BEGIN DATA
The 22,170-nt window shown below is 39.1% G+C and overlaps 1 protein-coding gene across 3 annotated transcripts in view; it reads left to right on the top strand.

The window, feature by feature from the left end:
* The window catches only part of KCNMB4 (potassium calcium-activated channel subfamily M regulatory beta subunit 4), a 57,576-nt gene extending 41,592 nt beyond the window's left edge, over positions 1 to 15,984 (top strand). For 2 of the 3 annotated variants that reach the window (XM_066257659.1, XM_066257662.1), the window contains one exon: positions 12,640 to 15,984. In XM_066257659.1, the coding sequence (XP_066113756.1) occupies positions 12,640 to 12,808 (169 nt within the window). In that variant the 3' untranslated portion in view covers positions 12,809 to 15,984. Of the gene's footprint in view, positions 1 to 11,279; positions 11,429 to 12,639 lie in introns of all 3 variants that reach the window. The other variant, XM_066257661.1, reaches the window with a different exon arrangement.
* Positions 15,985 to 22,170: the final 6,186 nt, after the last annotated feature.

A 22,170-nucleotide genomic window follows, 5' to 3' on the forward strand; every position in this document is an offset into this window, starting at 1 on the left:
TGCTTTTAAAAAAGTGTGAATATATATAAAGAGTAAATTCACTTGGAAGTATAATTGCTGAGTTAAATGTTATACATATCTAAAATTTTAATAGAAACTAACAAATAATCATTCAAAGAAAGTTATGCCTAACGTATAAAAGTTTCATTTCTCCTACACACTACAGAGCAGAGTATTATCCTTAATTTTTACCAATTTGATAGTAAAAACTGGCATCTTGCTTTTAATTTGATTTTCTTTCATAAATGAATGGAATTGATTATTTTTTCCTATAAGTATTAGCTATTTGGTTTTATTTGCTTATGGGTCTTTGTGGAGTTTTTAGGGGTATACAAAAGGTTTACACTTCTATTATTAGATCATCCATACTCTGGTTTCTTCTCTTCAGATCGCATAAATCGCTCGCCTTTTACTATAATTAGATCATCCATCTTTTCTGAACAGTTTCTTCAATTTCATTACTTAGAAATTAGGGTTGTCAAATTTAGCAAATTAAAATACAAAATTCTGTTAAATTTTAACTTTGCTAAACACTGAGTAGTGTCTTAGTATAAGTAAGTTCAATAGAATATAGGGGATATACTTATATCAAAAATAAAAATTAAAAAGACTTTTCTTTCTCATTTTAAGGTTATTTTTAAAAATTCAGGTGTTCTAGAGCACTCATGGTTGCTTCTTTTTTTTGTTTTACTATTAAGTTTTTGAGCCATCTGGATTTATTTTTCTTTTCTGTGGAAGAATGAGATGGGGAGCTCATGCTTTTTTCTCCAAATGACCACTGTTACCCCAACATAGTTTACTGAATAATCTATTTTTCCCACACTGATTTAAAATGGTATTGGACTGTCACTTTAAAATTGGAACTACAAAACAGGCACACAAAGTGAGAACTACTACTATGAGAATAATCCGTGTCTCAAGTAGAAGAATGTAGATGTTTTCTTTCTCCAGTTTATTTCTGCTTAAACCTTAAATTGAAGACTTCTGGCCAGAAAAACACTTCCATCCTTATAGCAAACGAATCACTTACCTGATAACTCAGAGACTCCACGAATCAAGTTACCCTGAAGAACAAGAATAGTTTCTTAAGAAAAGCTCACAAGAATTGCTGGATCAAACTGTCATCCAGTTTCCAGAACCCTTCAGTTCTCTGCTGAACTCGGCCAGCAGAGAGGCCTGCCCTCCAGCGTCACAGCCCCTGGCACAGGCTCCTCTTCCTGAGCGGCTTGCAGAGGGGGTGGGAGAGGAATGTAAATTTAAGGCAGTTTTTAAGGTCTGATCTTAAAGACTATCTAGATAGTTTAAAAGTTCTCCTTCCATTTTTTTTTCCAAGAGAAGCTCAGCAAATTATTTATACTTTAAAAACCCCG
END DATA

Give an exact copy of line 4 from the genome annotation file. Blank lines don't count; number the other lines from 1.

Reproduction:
* Positions 15,985 to 22,170: the final 6,186 nt, after the last annotated feature.